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Design infringement


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21 December 2009

By Corinne Day

A proprietor of a design has an exclusive right over that design for a period of 25 years.

A third party will infringe a design if it makes, offers, puts on the market, imports or exports the design, or stocks the product for the above purposes.

If a potential infringer wishes to avoid infringing a design, it can contact the owner of the design to negotiate its use of the design. It may even be able to purchase the design from the proprietor.

If a third party is accused of design infringement that third party can invoke either one of the following defences:

- that there has been no infringement; and / or

- that the design is invalid. If the third party can successfully argue that the design should have never have been afforded design protection, because, for example, the design is not new or it has no individual character, then there will be no infringement.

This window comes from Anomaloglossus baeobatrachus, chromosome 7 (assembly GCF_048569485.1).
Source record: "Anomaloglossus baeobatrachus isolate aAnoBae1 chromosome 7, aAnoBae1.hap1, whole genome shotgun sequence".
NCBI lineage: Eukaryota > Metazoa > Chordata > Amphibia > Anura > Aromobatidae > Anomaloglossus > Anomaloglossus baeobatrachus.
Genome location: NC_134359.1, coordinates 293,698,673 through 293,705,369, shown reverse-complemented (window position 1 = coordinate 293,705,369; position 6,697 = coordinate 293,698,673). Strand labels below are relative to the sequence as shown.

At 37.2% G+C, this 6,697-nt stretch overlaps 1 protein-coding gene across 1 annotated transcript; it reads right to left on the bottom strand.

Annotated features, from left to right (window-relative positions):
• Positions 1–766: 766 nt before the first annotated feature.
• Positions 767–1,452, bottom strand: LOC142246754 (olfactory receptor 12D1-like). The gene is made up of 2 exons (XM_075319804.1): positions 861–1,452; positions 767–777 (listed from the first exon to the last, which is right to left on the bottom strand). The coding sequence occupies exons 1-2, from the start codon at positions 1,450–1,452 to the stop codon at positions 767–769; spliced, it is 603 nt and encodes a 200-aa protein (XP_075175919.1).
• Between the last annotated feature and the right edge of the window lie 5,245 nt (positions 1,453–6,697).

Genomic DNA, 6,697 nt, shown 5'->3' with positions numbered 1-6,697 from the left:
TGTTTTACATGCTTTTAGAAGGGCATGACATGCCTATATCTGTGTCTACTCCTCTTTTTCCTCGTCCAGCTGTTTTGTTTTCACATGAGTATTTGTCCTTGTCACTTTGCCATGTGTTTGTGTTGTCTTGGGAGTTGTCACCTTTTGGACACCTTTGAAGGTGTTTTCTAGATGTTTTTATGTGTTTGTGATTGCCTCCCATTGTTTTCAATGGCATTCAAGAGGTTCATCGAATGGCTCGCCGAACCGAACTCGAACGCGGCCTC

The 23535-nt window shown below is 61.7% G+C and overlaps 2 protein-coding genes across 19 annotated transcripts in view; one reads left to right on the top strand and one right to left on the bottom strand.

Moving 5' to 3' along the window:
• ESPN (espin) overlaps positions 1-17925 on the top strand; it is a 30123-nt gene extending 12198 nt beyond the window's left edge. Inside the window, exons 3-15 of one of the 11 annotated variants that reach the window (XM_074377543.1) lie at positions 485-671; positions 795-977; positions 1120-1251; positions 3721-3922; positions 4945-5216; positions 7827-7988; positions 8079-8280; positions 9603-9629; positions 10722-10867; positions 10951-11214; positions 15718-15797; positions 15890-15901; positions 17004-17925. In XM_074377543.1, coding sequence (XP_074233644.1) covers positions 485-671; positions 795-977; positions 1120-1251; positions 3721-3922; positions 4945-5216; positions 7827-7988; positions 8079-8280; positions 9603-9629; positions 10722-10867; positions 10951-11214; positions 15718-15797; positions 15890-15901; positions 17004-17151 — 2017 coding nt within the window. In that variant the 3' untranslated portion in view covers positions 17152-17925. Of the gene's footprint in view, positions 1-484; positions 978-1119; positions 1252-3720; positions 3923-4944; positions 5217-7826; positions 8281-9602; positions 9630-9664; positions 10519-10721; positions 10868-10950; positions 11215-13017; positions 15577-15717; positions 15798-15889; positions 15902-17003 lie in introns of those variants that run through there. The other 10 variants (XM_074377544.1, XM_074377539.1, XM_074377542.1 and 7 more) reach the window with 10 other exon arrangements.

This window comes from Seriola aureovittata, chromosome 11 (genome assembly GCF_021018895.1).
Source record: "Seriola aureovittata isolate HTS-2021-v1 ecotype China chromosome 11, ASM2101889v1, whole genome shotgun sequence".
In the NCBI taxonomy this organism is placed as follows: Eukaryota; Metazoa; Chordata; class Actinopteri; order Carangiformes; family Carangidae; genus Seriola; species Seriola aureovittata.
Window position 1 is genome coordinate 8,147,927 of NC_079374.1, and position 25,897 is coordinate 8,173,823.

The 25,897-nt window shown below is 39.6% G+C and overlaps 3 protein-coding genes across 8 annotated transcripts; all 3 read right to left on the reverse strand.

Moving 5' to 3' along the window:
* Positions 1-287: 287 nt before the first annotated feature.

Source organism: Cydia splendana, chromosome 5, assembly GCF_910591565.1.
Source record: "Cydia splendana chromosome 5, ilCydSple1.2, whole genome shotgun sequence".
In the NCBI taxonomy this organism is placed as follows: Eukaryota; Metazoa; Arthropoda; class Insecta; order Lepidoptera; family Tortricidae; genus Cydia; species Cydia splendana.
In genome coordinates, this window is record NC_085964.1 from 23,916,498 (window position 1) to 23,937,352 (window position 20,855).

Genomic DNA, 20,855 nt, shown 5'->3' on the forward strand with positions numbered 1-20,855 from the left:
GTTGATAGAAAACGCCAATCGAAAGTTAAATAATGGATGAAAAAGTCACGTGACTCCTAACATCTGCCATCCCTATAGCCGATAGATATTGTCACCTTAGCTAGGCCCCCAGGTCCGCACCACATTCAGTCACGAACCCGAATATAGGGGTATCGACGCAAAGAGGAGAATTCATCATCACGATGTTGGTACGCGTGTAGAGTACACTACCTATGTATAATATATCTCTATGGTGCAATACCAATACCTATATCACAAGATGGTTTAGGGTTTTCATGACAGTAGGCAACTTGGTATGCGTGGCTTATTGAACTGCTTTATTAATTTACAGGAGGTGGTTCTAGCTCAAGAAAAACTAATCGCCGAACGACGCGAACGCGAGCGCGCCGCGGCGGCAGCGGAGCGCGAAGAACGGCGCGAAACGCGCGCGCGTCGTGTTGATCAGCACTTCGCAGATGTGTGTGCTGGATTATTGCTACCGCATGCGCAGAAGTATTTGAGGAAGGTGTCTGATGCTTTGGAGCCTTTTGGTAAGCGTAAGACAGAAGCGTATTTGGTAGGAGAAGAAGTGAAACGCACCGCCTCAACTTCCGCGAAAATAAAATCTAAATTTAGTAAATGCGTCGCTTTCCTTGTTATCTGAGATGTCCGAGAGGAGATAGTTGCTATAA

Legal advice should be obtained if you suspect that a third party is infringing your design or if you are being accused of design infringement.

Corinne Day is a trainee solicitor who specialises intellectual property law. She can be contacted via e-mail on

About the Author

Lawdit Solicitors offer services and advice for litigation, commercial contracts, Intellectual Property and IT legal agreements. We are experts in commercial law with a heavy emphasis on Intellectual Property, Internet and e-commerce law. Lawdit is a member of the International Trademark Association, the Solicitors' Association of Higher Court Advocates and we are the appointed Solicitors to the largest webdesign association in the world, the United Kingdom Website Designers Association.

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Article Published/Sorted/Amended on Scopulus 2009-12-31 06:41:46 in Legal Articles

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